[LLVMdev] 64 bit special purpose registers
rkotler at mips.com
Thu Sep 6 10:02:58 PDT 2012
Here is the problem explained more.
Normally there is a 64 bit register that is the result of certain
multiply and divide instructions.
It's really 2 32 bit registers.
This is like HI/Lo
In fact there are four such pairs, only the 0th pair available to basic
multiply and divide.
But DSP instructions have access to 4 , Hi[i],Lo[i], i=0..3
We want the register allocator to allocate them for us but also we need
to have them paired,
So in principle if you have a 64 bit register you can have two 32 bit
If you tell the register allocator that you have 64 bit registers, then
it wants to assume that 64 bit
is a legal operand type and then llvm assumes that you have native
instructions for all the 64 bit
types, and we don't have that in mips32, for example. So you would have
to lower them all yourself.
On 09/06/2012 05:06 AM, Ivan Llopard wrote:
> Hi Akira, Micah,
> On 05/09/2012 21:44, Akira Hatanaka wrote:
>> Do you mean we should make GPR64 available to register allocator by
>> calling addRegisterClass?
>> addRegisterClass(MVT::i64, &GPR64RegClass)
> I have a related question to this thread. Does the RA use target
> lowering information?
> Because if it doesn't, you don't need to register your i64 reg class.
>> If we add register class GPR64, type legalization will stop expanding
>> i64 operations because i64 is now a legal type.
>> Then we will probably have to write lots of code to custom-lower
>> unsupported 64-bit operations during legalization. Note that
>> mips32/16 lacks support for most of the basic 64-bit instructions
>> (add, sub, etc.).
>> I don't think setting operation action by calling
>> setOperationAction(... ,MVT::i64, Expand) would work either. Judging
>> from the code I see in Legalize.cpp, operation legalization doesn't
>> seem to do much to expand unsupported i64 operations.
>> On Tue, Aug 7, 2012 at 9:24 AM, Villmow, Micah <Micah.Villmow at amd.com
>> <mailto:Micah.Villmow at amd.com>> wrote:
>> This can be done by declaring a register class with these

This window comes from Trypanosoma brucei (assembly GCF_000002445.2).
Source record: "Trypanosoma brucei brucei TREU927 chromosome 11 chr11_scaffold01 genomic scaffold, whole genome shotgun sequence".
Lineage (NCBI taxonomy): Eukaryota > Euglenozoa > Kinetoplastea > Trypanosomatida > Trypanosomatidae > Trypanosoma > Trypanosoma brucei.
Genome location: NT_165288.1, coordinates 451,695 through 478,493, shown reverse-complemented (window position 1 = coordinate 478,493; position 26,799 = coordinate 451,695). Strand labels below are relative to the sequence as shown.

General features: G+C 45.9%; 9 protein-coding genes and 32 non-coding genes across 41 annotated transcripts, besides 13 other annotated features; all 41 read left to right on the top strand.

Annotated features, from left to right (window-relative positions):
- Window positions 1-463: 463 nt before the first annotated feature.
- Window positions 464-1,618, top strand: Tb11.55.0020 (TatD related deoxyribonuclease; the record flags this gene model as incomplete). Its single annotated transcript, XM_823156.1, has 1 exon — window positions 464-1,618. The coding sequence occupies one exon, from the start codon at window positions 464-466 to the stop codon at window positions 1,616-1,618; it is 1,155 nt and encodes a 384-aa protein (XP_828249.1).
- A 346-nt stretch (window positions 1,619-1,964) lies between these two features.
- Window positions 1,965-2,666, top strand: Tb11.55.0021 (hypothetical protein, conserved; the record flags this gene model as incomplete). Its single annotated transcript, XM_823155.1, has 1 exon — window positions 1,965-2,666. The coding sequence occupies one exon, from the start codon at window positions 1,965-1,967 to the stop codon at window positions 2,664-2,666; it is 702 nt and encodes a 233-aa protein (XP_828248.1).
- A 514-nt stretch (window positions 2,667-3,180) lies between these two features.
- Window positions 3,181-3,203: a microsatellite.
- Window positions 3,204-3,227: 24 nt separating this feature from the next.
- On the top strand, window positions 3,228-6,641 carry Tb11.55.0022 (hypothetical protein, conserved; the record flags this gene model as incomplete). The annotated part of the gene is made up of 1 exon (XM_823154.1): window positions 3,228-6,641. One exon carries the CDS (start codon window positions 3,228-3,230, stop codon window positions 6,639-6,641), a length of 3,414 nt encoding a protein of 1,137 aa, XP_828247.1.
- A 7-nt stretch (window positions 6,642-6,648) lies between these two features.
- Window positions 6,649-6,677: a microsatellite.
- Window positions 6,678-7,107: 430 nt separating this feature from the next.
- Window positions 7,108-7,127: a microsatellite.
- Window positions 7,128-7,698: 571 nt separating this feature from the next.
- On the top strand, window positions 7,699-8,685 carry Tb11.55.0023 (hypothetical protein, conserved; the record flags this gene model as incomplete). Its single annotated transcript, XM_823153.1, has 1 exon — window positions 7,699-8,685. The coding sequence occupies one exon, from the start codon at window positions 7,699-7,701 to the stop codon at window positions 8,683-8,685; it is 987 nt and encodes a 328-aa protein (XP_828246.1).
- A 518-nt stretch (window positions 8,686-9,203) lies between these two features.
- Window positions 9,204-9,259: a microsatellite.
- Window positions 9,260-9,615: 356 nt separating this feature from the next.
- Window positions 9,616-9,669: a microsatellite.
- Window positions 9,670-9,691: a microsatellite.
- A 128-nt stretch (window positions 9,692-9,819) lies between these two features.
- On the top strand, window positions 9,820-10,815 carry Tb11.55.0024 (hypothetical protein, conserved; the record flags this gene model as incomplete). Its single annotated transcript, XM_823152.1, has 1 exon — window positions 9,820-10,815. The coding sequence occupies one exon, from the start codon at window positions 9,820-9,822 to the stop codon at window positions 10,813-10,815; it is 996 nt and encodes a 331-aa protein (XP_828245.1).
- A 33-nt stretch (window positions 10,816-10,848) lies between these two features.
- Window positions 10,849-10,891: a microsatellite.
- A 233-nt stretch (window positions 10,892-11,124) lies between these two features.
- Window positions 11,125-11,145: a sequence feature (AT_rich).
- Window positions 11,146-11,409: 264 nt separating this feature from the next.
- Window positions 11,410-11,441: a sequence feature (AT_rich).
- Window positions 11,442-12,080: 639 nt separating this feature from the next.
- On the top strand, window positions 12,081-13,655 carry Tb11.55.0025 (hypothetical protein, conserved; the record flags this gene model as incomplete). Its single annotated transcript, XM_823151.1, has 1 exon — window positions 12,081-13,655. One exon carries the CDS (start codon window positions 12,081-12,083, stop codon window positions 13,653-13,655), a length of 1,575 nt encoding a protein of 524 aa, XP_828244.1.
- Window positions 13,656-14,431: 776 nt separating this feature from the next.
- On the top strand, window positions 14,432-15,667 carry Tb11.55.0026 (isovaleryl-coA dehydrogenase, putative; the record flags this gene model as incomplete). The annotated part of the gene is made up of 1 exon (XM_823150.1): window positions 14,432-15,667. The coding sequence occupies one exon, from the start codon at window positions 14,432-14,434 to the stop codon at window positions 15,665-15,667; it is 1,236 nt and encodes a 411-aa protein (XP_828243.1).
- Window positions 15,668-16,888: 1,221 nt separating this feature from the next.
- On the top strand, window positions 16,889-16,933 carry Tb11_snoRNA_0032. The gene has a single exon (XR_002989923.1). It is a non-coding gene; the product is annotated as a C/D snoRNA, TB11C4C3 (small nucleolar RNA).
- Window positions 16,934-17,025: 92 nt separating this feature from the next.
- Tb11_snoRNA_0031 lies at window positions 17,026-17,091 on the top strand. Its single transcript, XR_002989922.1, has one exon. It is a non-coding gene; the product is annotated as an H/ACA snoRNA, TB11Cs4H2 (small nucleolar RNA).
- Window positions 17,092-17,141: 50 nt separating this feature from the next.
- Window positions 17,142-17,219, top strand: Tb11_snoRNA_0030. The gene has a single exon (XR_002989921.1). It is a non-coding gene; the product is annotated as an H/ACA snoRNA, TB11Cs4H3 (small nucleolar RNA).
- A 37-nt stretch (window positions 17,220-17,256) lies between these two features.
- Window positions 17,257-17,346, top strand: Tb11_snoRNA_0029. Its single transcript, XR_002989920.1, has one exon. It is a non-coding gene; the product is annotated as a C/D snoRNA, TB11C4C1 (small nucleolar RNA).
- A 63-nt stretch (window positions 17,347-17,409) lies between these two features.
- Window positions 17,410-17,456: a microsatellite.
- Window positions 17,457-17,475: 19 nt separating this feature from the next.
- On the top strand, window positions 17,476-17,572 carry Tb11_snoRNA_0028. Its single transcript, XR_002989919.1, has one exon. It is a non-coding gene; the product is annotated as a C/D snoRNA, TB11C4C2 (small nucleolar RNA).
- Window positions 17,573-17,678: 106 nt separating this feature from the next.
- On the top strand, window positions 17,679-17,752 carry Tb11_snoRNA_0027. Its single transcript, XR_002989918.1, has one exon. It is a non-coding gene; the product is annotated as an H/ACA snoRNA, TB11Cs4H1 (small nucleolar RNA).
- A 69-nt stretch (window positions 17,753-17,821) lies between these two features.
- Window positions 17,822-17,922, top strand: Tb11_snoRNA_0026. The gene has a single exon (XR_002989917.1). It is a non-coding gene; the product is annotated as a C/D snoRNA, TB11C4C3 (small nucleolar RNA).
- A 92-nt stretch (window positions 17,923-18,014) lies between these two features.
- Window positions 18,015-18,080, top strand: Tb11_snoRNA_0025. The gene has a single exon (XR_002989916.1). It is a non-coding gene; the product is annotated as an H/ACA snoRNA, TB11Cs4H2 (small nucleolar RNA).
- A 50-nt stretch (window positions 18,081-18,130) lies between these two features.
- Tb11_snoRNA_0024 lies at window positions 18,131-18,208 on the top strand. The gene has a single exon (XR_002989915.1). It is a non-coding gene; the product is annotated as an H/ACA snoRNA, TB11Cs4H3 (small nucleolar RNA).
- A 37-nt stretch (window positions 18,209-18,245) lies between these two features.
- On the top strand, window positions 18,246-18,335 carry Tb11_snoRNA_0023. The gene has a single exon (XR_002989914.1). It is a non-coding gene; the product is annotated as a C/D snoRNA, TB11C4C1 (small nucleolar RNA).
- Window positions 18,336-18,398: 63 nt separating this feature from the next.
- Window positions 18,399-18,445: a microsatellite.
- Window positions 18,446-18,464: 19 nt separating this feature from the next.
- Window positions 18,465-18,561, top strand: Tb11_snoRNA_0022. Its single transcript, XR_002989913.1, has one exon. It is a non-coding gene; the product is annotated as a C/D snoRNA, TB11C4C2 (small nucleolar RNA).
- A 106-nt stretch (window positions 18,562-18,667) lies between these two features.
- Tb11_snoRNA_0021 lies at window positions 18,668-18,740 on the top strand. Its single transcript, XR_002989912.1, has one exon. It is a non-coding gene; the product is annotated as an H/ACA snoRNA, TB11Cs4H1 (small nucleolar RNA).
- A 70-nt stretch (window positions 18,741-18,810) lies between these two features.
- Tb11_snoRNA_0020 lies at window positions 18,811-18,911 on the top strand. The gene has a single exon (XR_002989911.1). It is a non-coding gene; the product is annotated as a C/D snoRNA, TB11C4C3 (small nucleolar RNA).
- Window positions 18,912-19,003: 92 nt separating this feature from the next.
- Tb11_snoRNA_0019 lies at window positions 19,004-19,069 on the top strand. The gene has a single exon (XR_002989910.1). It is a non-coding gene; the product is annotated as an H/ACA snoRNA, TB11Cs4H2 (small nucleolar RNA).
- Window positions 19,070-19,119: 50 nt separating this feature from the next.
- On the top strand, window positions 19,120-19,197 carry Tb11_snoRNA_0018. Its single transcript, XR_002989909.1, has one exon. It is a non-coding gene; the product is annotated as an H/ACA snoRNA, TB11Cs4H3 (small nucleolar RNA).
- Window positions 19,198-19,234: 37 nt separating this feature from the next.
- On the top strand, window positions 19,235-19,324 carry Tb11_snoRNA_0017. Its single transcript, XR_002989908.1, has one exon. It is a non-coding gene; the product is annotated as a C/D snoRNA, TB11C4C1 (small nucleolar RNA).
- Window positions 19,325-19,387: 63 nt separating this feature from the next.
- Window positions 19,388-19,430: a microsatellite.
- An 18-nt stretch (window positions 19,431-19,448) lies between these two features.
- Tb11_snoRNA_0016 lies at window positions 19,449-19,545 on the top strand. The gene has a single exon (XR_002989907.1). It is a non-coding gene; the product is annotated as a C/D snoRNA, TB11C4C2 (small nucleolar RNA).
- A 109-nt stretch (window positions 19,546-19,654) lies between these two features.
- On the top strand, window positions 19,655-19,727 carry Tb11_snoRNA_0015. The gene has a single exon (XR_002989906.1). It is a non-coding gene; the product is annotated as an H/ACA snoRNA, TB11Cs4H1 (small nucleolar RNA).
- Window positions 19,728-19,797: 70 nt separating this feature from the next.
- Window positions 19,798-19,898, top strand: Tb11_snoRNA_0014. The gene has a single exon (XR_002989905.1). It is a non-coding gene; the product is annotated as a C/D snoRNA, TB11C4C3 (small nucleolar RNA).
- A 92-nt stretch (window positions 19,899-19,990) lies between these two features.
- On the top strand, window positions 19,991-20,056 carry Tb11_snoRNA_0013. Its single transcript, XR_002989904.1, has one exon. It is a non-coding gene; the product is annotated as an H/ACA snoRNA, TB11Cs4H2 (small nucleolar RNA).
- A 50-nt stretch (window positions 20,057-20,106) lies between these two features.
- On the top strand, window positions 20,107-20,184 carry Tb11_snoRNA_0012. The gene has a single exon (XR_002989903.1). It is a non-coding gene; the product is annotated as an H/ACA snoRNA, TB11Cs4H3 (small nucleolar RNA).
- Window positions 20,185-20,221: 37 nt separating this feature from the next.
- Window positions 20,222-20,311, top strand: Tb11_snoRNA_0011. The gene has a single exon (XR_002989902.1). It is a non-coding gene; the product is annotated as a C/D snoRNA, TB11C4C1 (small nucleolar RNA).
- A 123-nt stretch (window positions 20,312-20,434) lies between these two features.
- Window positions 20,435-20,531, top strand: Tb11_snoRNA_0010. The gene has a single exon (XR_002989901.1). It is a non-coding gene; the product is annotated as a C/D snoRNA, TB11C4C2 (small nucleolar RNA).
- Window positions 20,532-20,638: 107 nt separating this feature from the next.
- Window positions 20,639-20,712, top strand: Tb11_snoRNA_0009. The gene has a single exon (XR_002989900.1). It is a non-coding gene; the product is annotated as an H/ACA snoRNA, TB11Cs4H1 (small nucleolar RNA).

>> registers and only using that register class as an operand in the
>> instructions where it is legal.
>> You then set as sub registers what you want to represent as the
>> hi and lo registers for those 64bit registers.
>> So something like this:
>> def lo_comp : SubRegIndex;
>> def hi_comp : SubRegIndex;
>> def R1 : Register<1>;
>> def R2 : Register<2>;
>> def R3 : Register<1>;
>> def R4 : Register<2>;
>> def D1 : RegisterWithSubRegs<1, [R1, R2], [lo_comp, hi_comp]>;
>> This says that D1 is a register with two components, lo and hi.
>> When you allocate D1, you also use R1/R2.
>> def GPR32 : RegisterClass<..., [i32], , (add (sequence "R%u",
>> 1, 4))> ...
>> def GPR64 : RegisterClass<..., [i64], , (add D1)> ...;
>> So in your instruction it would be something like:
>> def mul : Inst<(dst GPR64:$dst), (src GPR32:$src0, GPR32:$src1),
>> This would mean you take in two inputs and you have 64bit output.
>> When D1 is not being used, R1/R2 will get allocated to
>> instructions that use GPR32 register class, otherwise they will
>> be seen as used and not get allocated.
>> Hope this helps,
>> > -----Original Message-----
>> > From: llvmdev-bounces at cs.uiuc.edu
>> <mailto:llvmdev-bounces at cs.uiuc.edu>
>> [mailto:llvmdev-bounces at cs.uiuc.edu
>> <mailto:llvmdev-bounces at cs.uiuc.edu>]
>> > On Behalf Of reed kotler
>> > Sent: Monday, August 06, 2012 4:52 PM
>> > To: llvmdev at cs.uiuc.edu <mailto:llvmdev at cs.uiuc.edu>
>> > Subject: [LLVMdev] 64 bit special purpose registers
>> > On Mips 32 there is traditionally a 64 bit HI/LO register for
>> the result
>> > of multiplying two 64 bit numbers.
>> > There are corresponding instructions to load the LO and HI
>> parts into
>> > individual 32 registers.
>> > On Mips with the DSP ASE (an application specific extension),
>> there are
>> > actual 4 such pairs of registers.
>> > Is there a way to have special purpose 64 bit registers without
>> > having to tell LLVM that you have a 64 bit processor?
>> > But it's still possible to use the individual parts of the 64
>> > as temporaries.
>> > The only true 64 bit operation is multiplying two 32 bit numbers.
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